Without a doubt, Her was one of my most anticipated movies of 2013 to watch. That is why I was disappointed I had to wait until 2014 to see it! It is one of those rather annoying ideas by the guys trying to win Oscars. They release a movie on a limited run near the end of the year, then wide release in early January after it has built up steam.
Living in the middle of Iowa, where they have zero movie previews, you will always get the short end of the “limited release” stick.
Despite the wait, Spike Jonze has made some great movies in the past (Being John Malkovich/Adaptation), so I was hoping he could deliver on his first major release that he both wrote and directed.
Especially with a topic as serious as this one.
Her is set sometime in the distant future. In this world, human interaction is basically nonexistent. Everyone is attached to their computer devices that they carry around with them, more extreme than it is now. In fact, Theodore (Joaquin Phoenix) works at a job where he writes hand written letters for people, because people really don’t know how to do that anymore. They’d rather leave their intimacy to strangers.
He is also going through a divorce with Catherine (Rooney Mara), but he is reluctant to sign the papers because he doesn’t want that part of his life to end.
Regardless, Theodore decides to upgrade his computer’s operating system, as it comes with a new artificial intelligence software that will adapt and learn over time. His new operating system, which gives herself the name Samantha (Scarlett Johansson), immediately makes his life more organized and better. In fact, he now has someone he can talk to who seems real. Yay, human-ish contact!
Then, Samantha and Theodore fall in love.
The only other main character is Amy (Amy Adams), his long time friend (who he once dated), who is also currently married (Matt Letscher). She provides an actual human constant experience to his life. Chris Pratt and Olivia Wilde also make appearances.
I bet overall, Theo is actually in love with himself.
The basic concepts of Her are not entirely unique. Futuristic society and very smart computers who have human personalities. See, even Disney had a made for TV movie, Smart House along the same lines. But rarely is love touched upon.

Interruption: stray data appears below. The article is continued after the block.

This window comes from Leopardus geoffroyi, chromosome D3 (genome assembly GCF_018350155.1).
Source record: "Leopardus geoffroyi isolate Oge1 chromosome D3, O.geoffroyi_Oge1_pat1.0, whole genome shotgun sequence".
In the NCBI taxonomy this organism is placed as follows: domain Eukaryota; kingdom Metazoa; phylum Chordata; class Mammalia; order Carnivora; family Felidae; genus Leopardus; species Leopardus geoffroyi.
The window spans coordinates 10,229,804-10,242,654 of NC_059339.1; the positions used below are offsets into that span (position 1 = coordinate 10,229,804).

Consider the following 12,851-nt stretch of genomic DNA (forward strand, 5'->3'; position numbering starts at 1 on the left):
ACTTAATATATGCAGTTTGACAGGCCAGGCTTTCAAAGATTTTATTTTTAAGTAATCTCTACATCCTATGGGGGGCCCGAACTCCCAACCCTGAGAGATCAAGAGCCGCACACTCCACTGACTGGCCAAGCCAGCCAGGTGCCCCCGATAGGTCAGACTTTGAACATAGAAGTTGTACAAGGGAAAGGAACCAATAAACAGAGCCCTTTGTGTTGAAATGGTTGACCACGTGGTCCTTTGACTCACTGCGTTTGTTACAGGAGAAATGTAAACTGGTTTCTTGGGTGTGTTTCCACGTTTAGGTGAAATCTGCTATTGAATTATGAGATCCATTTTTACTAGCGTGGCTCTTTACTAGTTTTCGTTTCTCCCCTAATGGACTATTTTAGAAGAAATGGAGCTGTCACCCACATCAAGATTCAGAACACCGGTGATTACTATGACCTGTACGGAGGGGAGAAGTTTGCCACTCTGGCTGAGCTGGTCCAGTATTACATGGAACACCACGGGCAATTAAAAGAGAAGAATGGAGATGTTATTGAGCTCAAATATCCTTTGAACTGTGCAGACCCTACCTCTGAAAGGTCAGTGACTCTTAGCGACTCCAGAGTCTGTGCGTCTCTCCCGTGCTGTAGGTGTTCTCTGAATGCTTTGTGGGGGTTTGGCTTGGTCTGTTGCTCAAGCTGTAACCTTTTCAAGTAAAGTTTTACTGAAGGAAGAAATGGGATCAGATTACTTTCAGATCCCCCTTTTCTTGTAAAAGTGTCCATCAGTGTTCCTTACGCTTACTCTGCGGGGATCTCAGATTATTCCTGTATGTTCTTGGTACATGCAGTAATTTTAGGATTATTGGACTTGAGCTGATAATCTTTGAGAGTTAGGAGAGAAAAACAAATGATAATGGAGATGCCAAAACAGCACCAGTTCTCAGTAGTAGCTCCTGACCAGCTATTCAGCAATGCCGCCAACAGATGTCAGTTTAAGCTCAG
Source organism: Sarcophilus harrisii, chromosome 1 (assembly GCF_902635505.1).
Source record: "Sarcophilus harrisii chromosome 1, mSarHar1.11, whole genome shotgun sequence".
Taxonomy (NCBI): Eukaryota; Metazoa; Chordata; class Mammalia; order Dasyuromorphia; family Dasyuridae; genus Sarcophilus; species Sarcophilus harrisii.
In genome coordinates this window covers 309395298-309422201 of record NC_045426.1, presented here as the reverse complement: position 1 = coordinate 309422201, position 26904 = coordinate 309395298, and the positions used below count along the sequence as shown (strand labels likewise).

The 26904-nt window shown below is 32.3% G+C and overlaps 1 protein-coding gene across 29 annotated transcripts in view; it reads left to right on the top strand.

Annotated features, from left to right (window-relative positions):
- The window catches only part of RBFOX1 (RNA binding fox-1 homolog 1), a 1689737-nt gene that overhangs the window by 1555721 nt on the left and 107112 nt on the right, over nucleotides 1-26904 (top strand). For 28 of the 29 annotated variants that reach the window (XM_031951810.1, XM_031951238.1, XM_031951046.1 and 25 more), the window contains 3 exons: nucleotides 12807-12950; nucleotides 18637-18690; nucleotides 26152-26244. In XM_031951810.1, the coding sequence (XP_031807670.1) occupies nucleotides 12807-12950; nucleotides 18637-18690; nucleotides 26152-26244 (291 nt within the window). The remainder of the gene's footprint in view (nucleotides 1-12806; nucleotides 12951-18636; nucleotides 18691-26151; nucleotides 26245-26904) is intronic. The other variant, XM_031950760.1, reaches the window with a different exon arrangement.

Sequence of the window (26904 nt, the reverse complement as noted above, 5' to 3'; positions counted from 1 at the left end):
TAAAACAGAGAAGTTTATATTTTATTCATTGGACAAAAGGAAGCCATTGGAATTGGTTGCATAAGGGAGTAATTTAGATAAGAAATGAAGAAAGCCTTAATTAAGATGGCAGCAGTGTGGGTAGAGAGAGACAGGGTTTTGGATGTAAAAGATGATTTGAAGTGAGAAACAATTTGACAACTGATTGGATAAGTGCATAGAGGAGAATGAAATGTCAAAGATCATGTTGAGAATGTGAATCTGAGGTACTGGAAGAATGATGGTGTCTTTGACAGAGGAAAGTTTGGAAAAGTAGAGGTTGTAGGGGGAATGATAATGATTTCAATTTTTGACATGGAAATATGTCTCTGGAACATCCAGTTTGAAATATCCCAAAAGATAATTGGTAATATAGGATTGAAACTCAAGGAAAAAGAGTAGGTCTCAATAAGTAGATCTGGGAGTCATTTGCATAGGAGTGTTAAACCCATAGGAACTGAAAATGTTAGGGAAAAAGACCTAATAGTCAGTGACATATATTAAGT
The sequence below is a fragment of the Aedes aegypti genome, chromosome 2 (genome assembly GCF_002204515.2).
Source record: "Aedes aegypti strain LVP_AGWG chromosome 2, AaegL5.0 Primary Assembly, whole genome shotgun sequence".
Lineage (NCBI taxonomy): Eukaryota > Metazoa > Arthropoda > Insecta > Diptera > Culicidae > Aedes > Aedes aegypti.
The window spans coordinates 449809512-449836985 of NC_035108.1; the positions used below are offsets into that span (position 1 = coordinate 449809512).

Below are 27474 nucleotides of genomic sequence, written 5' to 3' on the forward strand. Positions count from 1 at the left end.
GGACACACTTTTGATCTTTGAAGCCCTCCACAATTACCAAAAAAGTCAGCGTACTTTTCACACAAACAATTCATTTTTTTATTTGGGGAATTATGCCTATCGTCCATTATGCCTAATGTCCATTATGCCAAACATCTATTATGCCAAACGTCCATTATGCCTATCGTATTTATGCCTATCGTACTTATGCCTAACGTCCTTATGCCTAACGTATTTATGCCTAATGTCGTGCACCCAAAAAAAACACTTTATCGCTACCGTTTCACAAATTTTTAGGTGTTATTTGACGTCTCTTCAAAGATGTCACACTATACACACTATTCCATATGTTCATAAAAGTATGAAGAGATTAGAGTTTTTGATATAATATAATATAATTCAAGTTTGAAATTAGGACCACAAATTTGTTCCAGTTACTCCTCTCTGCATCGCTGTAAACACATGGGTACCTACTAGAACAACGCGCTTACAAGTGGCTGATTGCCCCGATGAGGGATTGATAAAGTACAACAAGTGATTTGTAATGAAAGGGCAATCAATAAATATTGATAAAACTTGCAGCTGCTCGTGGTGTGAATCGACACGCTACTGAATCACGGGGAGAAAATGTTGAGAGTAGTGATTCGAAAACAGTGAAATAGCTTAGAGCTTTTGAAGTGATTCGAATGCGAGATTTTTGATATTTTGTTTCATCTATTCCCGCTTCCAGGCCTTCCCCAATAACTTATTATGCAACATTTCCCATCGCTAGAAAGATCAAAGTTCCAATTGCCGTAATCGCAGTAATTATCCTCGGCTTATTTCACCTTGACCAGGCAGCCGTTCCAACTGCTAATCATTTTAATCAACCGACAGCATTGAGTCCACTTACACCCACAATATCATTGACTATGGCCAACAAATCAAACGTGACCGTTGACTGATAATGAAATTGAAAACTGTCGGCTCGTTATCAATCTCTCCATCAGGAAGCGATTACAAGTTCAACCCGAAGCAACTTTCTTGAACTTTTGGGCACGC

Phoenix, like we have come to expect, did phenomenal in this role. He was a dreamer, but alone, a lover, but afraid. The movie is mostly dialogue based, most of which is between Theodore and Samantha, leaving the camera on Phoenix for most of the film to react and talk. Since Samantha doesn’t have a face, the film just falls on his shoulders. Despite his crazy good performance, he will probably fall short of Best Actor Oscar thanks to Leonardo DiCaprio and Chiwetel Ejiofor.
I thought the writing and dialogue in the movie felt incredibly realistic for what was going on. It was also quite beautiful. You could tell that the main character had a lot bottling up inside of him, so every time he started to talk with Samantha, he could let it all out and be real to himself. The love between him and the operating system was by far one of the more heart felt performances of the year.
Because the subject matters of Her are so serious, I can say that after one viewing I don’t think I was really able to understand and get everything I needed out of the movie. This is the type of film that might require multiple viewings, not because of plot twists or surprise endings, but to really capture and appreciate everything that happens subtly through facial expressions and dialogue.
Her is by far one of the more relevant films of 2013. I don’t even have to go into detail about how it relates to modern day life. I’d suggest watching with an open mind and an open heart.
4 out of 4.